While at Virginia Tech, I have had many teaching opportunities. I have developed enormously from my first teaching assignments at Auburn, and continue to explore different teaching approaches within my current practices.
I have also had many places where I have worked on my own teaching skills, thanks to offerings such as the Graduate School’s Preparing Future Professoriate and the Contemporary Pedagogy courses. I personally found such courses to be very useful as they reconnected me with a wider variety of disciplinary perspectives; having all of these different people back in the same room after maturing within their separate disciplines (e.g., counseling, fisheries, communication, mechanical engineering, vet med, history) creates fascinating discussions which show us how much we, as graduate students, have already become products of our educations.
During Fall 2016, I conducted a teaching apprenticeship with Dr. Ashley Shew as part of my iPhD. We co-delivered the Technology and Disability course. This graduate and undergraduate course is designed to introduce students to the material cultures surrounding Disability, the social meaning of “health” technologies, and the lived experiences of those who deploy, resist, and wrestle with technologies aimed at their bodies and minds. As a Teaching Apprentice, I lectured and co-facilitated classroom discussions on such topics as “Disability and Designers” and “Infrastructure: Access Fail Memes to Universally Designed Spaces” in a course with both undergraduate and graduate students. Such presentations have also been shared with a wider audience, especially as related to accessibility in higher education and engineering ethics.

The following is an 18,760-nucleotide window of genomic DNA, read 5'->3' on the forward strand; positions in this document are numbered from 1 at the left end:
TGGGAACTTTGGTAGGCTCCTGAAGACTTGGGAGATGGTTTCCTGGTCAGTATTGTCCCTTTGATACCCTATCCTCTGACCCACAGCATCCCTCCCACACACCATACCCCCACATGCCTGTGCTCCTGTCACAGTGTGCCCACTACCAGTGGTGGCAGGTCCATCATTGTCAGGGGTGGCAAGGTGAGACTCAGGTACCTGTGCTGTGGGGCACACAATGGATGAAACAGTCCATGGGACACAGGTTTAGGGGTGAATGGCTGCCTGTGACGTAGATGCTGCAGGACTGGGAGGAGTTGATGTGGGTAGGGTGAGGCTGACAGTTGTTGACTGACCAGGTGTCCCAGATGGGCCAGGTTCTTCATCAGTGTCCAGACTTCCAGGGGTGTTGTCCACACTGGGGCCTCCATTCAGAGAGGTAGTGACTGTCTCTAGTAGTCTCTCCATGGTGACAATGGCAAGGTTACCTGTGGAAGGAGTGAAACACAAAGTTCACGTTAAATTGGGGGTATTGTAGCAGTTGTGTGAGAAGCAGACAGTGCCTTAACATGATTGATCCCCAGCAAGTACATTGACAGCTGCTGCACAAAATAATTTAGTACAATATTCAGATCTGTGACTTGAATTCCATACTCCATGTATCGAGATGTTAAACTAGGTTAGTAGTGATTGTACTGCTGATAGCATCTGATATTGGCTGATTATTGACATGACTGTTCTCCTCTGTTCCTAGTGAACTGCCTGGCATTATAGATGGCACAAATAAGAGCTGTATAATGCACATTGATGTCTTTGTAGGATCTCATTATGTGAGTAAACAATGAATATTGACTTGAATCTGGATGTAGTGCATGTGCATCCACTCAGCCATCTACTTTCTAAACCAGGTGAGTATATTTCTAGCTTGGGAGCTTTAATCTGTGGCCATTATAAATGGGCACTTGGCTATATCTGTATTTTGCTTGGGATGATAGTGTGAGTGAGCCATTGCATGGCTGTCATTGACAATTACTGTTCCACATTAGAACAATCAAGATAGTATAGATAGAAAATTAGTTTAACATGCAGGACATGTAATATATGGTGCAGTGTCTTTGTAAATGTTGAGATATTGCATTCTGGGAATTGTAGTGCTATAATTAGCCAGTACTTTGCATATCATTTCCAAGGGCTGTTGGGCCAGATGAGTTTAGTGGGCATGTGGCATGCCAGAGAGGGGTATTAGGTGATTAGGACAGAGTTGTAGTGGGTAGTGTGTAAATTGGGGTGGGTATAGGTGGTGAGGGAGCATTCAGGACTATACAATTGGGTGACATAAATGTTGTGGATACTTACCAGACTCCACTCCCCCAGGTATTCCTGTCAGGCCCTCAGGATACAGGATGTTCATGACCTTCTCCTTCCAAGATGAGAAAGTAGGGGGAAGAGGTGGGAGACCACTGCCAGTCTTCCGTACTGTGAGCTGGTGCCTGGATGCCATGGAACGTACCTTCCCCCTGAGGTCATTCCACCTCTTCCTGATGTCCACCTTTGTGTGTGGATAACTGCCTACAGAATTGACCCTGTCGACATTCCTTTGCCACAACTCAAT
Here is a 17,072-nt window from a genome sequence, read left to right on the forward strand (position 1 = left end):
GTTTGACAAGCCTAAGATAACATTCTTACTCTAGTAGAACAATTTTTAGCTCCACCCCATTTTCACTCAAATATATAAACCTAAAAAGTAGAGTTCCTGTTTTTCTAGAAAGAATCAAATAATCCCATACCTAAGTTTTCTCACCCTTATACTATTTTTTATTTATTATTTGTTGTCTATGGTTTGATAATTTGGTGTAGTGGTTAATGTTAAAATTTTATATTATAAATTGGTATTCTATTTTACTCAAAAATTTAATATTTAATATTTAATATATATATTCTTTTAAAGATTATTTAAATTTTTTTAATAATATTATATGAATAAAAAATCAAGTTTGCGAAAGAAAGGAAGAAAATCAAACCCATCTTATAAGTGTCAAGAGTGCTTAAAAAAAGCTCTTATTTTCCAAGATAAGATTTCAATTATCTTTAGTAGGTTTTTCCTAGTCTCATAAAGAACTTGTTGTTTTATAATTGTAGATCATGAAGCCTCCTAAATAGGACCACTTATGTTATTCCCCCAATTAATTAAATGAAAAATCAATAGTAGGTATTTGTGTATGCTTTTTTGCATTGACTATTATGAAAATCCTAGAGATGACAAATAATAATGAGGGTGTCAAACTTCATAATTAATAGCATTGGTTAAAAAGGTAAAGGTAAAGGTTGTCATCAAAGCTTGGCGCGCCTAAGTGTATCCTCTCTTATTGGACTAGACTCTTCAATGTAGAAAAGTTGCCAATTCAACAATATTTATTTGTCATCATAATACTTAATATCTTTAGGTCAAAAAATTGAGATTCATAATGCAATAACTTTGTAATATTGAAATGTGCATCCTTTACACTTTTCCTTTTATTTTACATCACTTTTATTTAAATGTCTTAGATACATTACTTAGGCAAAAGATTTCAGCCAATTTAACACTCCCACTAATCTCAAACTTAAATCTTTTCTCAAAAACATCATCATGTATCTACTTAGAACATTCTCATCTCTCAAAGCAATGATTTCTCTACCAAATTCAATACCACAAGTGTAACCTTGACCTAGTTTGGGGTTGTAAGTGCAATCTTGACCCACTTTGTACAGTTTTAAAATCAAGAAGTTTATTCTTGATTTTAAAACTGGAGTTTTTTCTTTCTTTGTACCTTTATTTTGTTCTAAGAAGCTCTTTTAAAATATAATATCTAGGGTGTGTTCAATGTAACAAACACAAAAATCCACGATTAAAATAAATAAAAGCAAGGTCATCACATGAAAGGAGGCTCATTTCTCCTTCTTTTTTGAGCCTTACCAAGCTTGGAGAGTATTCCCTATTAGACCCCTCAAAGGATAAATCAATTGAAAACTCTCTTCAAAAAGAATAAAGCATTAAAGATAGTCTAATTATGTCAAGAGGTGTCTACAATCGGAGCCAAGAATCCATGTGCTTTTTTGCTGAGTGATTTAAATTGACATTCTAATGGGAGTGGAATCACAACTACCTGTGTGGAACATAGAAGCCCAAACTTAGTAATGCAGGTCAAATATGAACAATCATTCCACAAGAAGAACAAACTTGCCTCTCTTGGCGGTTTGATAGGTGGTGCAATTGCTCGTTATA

My Diversity Scholar project
proposal involved the co-development and piloting of a new series of sessions – the Inclusive Classroom Series
– for the Graduate Teaching Assistant Workshop course. These sessions have been offered each semester, with graduate students from different disciplinary backgrounds self-selecting to participate. These GTAs then meet with each other multiple times over the course of the semester, fostering a sense of community within the group. During the sessions, my co-facilitator (Darren Maczka) and I facilitate discussions about creating inclusive and accessible learning environments, guide our peer in reflecting on their teaching experiences, and develop resources for future use. This workshop draws on activities learned through the Communicating Science course
I was selected as a new Member of the Academy of Graduate Teaching Excellence
and inducted on April 29th, 2015. Academy members are committed to creating inclusive learning environments and improving the experiences of their students. The Academy provides mentoring, programs, networking, and other functions to its members.
North Cross school newspaper article on course (scanned)
I developed the curriculum, assessments, and classroom environment for first year high school students at the North Cross School in Roanoke during the 2014 fall semester. The students enjoyed it so much, they contacted their school newspaper to write an article about the class (see image, left)!
One thing that I worked on was maintaining a constant line of communication with my students, their parents, and the school via email and a class webpage. This class webpage includes many of the class documents that my students had access to over the course of the semester, such as the syllabus.
Student teams developed projects over the course of the semester. They received feedback from individuals affiliated with the Institute for Creativity, Arts, and Technology
(students, staff, and faculty) in addition to my own assessment of their work. Additionally, my students learned to provide constructive feedback to their peers during different stages of the design process.